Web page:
2 vols., 8vo; pp. vii, [i, blank], 420; vii, [i, blank], 511, [1, blank]; both volumes with engraved frontispieces; gilt edges; the frontispieces of both volumes somewhat foxed, loose, and likely from another set; otherwise a good set in grey cloth, gilt title to spine; rebacked in tan cloth, heads and feet of spines slightly worn; vol. I with a dedicatory inscription to George Fardell from Strettell and Thomas Seddon, “on his leaving Eton. Xmas. 1850” to the front endpaper.
US $636 €515
First edition. A classic tale of the Great Game, presented as an epistolary travelogue. Alarmed by Russian manoeuvring in Central Asia, the Foreign Office despatched Fraser to Tehran. From there, he made his way to Tabriz. These volumes do not describe his return journey, but his ten-thousand mile expedition across Europe and the Near East is meat enough for a single edition. It opens with the eager Fraser, loosed from Pall Mall, making his way across Europe, and closes with his exhausted arrival upon the doorstep of the British consul at Tabriz. In the pages between, he addresses the state of the Persian kingdom, and its nobles, the inclemency of the weather, the unreliable nature of his Tatar, and the perfidious Potemkin taxation policies enacted by Russia along her borders with Persia. Concise, but not clipped, Fraser’s letters provide a wealth of detail, and stories of postmasters, peasants, and princelings alike.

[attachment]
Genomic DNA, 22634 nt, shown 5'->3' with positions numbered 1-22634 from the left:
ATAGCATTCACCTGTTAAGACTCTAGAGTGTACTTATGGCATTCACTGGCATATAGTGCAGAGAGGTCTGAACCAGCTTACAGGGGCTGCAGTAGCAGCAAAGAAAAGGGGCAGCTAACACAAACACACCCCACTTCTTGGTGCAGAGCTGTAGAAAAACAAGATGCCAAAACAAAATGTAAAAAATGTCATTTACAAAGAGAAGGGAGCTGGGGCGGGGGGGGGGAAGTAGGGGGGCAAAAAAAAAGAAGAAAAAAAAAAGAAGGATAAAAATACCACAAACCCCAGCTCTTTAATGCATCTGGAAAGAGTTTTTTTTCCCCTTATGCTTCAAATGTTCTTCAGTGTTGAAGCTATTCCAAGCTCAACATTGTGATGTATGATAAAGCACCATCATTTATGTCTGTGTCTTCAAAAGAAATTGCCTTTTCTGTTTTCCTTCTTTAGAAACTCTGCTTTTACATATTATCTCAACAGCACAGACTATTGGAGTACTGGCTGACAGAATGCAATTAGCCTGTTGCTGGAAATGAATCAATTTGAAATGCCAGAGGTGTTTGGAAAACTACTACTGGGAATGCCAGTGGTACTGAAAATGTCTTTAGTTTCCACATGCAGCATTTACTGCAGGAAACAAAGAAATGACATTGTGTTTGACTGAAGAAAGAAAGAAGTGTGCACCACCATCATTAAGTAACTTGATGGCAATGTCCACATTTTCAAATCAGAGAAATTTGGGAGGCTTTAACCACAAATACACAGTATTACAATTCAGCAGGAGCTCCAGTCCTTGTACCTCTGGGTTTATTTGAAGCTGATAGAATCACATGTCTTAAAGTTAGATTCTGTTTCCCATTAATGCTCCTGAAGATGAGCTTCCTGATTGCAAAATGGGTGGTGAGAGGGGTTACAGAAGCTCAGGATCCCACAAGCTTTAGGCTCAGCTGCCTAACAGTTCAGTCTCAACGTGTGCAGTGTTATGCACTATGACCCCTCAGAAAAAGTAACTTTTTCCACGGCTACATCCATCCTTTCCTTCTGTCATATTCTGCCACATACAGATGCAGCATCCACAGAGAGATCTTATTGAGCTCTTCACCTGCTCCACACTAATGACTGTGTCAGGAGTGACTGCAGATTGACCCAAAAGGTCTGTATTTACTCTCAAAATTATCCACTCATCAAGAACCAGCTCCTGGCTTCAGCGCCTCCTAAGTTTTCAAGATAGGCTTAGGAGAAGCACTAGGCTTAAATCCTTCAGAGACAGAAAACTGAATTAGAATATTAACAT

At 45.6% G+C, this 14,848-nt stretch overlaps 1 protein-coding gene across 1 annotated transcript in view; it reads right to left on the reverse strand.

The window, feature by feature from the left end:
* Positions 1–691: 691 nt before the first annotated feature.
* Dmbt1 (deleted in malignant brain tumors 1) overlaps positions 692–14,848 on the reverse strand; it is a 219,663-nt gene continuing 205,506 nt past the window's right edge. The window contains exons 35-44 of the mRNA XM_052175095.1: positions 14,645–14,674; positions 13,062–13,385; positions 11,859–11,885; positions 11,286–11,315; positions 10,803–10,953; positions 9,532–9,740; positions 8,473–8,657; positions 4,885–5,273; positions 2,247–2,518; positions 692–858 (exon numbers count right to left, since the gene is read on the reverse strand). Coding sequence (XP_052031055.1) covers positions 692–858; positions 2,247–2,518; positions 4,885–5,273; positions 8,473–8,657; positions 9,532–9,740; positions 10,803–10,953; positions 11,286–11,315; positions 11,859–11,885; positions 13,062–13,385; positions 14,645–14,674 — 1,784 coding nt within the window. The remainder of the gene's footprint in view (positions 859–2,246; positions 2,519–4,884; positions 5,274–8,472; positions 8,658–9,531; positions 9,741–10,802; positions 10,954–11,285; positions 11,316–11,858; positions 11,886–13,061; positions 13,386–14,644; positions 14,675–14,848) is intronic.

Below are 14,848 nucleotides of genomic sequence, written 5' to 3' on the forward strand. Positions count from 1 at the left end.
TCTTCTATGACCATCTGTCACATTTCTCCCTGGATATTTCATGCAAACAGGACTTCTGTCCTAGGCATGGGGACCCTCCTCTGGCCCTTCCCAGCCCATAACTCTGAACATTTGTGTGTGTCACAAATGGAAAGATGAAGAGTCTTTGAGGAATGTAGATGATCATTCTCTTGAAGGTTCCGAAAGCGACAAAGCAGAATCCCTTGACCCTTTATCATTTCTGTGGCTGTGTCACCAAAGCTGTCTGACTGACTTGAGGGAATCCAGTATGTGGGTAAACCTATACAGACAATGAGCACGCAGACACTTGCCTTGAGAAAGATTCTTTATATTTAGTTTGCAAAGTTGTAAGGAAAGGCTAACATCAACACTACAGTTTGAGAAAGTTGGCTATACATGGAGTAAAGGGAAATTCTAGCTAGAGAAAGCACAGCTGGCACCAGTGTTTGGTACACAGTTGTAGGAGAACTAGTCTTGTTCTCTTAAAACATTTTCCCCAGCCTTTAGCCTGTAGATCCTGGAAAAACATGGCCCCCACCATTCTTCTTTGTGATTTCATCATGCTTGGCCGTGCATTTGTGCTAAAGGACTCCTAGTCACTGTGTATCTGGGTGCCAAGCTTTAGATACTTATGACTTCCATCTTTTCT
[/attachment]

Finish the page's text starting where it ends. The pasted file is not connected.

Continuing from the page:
Weber 272; Wilson, p. 75.
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